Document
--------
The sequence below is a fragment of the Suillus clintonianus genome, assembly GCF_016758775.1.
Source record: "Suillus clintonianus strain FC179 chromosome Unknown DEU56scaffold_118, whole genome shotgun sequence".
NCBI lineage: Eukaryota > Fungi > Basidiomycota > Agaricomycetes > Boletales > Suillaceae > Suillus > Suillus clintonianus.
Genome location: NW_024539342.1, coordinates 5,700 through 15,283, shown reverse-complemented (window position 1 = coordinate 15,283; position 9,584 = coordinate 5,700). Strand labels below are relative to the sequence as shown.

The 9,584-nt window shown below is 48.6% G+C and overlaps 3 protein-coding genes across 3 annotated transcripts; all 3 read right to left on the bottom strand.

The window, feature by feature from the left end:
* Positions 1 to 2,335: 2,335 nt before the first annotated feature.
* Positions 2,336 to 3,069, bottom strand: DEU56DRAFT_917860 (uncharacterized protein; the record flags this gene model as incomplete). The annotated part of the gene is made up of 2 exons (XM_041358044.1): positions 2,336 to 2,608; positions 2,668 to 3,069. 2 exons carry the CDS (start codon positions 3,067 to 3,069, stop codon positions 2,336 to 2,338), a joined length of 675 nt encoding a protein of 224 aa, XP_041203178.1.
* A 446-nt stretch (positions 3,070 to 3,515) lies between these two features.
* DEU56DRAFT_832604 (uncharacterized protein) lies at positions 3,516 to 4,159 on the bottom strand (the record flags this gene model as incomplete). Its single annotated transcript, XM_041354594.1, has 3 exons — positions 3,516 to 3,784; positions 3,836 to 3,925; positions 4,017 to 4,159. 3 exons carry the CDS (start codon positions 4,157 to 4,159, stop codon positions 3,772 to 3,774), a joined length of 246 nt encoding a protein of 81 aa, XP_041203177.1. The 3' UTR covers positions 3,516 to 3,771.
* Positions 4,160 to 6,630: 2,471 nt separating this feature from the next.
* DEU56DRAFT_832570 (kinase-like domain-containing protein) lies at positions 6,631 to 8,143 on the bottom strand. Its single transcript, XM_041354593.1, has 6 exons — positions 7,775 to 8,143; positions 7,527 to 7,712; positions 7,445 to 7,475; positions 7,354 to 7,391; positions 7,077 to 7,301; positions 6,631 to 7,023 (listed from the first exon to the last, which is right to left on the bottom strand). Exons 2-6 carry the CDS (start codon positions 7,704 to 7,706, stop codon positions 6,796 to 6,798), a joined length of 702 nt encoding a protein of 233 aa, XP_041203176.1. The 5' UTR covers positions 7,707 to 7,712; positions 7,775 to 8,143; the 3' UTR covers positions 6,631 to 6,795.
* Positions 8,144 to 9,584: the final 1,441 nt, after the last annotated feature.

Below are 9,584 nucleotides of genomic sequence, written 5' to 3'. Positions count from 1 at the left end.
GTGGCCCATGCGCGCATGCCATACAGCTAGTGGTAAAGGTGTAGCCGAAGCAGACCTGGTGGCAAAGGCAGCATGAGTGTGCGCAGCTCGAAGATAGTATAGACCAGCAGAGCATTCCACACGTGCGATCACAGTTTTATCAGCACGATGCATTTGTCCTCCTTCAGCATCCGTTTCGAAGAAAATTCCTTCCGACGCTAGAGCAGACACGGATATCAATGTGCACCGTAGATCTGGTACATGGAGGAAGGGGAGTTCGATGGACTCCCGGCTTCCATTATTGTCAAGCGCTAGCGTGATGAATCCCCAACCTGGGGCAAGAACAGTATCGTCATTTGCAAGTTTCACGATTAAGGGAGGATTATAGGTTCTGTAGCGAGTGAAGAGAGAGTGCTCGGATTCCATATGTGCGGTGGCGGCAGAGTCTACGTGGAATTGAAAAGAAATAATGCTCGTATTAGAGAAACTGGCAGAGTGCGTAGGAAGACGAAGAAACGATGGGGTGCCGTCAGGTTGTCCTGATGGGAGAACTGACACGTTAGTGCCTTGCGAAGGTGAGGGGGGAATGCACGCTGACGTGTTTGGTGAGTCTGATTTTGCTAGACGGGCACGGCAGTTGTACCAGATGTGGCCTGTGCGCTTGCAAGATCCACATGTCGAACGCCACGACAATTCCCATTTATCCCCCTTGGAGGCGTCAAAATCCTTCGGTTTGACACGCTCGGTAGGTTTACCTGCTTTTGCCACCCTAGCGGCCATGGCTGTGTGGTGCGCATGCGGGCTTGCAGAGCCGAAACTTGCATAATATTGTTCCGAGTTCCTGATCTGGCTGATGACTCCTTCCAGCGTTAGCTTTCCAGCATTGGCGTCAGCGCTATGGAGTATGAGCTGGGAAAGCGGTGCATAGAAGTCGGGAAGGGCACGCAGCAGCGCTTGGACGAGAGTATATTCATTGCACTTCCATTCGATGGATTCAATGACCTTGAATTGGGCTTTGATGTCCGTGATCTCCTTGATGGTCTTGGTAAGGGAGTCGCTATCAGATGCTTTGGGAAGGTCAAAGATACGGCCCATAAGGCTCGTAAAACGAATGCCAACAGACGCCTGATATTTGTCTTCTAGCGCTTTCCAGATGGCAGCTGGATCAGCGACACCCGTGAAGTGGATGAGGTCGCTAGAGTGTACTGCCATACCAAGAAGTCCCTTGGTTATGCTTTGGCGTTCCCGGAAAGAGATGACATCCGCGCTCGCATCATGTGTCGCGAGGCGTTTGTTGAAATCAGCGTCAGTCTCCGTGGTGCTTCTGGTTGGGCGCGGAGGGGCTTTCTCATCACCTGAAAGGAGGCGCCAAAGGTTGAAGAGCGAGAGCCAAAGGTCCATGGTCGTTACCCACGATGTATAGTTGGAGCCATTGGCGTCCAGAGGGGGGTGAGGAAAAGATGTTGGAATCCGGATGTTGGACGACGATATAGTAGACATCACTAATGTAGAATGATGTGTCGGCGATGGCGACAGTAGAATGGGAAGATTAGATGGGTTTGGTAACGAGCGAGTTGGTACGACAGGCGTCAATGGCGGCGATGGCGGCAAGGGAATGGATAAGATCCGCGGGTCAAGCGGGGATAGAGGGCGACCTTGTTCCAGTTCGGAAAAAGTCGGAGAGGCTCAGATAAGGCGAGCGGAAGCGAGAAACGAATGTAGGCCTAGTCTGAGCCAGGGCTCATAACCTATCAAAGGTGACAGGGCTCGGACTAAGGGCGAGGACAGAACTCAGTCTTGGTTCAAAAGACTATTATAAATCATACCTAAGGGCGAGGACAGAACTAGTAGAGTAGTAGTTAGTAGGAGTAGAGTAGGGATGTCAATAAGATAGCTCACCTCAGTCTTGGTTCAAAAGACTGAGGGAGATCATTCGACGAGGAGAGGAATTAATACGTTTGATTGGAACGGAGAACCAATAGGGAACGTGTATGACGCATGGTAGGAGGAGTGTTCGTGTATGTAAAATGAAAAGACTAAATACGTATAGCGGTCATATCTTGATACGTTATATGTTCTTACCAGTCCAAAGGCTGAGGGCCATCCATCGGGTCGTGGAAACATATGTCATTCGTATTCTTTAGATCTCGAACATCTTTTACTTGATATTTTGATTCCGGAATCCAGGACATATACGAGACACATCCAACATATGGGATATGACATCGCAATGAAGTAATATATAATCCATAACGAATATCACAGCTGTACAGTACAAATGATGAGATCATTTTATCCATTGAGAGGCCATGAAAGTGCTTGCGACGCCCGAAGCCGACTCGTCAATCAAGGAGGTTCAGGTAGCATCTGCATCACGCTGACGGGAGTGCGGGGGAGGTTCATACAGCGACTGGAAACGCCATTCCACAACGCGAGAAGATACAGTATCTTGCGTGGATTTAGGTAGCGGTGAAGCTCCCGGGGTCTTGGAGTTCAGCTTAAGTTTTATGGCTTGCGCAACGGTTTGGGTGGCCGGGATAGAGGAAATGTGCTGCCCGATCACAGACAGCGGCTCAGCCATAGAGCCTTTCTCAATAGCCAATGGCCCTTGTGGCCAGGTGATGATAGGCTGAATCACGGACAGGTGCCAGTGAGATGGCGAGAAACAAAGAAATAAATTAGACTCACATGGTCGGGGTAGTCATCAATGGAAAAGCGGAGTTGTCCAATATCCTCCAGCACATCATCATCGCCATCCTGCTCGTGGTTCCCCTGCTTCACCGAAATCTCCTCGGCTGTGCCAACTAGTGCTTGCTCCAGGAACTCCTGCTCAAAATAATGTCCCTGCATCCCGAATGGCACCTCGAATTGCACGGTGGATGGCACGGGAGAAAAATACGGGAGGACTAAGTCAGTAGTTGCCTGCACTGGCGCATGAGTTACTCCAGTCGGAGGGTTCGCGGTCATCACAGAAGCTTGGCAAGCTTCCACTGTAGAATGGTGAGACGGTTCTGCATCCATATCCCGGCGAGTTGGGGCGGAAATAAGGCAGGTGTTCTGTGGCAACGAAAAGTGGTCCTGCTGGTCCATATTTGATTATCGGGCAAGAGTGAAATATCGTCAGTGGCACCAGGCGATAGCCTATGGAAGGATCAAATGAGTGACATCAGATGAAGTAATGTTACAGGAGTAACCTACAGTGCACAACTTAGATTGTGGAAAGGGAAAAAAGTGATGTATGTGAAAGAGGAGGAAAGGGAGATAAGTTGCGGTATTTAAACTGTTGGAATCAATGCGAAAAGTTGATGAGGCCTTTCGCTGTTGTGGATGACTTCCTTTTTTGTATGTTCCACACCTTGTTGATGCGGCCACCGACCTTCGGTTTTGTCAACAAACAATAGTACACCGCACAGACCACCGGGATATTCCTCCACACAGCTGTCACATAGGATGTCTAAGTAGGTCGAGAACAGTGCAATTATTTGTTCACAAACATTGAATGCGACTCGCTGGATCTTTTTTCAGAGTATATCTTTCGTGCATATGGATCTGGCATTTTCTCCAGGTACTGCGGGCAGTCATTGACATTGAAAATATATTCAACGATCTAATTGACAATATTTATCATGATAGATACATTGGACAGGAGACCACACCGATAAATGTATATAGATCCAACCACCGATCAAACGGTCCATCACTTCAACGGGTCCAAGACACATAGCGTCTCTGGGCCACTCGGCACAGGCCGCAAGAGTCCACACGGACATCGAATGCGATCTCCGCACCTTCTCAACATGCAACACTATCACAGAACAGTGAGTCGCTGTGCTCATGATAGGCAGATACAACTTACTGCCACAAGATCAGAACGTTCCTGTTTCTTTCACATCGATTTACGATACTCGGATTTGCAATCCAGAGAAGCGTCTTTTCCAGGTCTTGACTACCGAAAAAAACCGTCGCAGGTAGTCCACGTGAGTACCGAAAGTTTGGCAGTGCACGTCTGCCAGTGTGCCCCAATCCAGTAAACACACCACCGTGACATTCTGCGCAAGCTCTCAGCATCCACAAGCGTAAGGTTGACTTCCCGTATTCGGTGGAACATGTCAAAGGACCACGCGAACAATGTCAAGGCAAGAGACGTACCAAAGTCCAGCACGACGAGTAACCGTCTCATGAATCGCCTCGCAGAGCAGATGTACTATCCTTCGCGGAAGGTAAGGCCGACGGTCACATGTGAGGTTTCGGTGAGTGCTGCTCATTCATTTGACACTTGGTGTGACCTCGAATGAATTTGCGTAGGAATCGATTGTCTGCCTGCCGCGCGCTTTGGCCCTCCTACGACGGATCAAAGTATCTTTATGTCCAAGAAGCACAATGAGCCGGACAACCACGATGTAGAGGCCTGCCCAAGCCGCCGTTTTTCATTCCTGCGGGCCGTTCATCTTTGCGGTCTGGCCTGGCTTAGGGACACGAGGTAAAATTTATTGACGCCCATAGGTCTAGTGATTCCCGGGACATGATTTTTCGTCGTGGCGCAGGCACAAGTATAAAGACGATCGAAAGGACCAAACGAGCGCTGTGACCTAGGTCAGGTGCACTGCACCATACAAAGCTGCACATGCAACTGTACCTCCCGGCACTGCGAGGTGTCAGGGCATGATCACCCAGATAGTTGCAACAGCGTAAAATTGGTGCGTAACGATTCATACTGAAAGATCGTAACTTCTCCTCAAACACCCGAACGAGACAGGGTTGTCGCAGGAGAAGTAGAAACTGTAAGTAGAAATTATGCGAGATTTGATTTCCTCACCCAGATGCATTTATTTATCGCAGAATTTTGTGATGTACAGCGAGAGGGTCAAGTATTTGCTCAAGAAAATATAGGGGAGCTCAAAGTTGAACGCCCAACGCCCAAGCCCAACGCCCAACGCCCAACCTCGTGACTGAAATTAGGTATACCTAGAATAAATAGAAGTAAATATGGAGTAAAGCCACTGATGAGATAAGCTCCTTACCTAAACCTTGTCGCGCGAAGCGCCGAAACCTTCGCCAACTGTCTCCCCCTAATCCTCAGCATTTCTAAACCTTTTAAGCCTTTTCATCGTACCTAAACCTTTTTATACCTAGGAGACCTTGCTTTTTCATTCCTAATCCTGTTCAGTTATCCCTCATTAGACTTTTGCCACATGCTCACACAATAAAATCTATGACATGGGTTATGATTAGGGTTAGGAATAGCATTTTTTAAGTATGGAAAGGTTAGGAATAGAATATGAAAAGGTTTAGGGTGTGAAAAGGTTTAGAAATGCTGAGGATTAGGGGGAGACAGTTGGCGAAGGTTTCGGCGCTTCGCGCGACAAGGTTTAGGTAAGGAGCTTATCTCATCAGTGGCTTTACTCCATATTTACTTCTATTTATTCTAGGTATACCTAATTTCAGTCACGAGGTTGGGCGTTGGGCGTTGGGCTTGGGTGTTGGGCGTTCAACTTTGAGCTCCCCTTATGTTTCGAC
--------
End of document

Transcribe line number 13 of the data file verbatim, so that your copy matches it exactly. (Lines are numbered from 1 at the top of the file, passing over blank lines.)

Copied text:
* Positions 8,144 to 9,584: the final 1,441 nt, after the last annotated feature.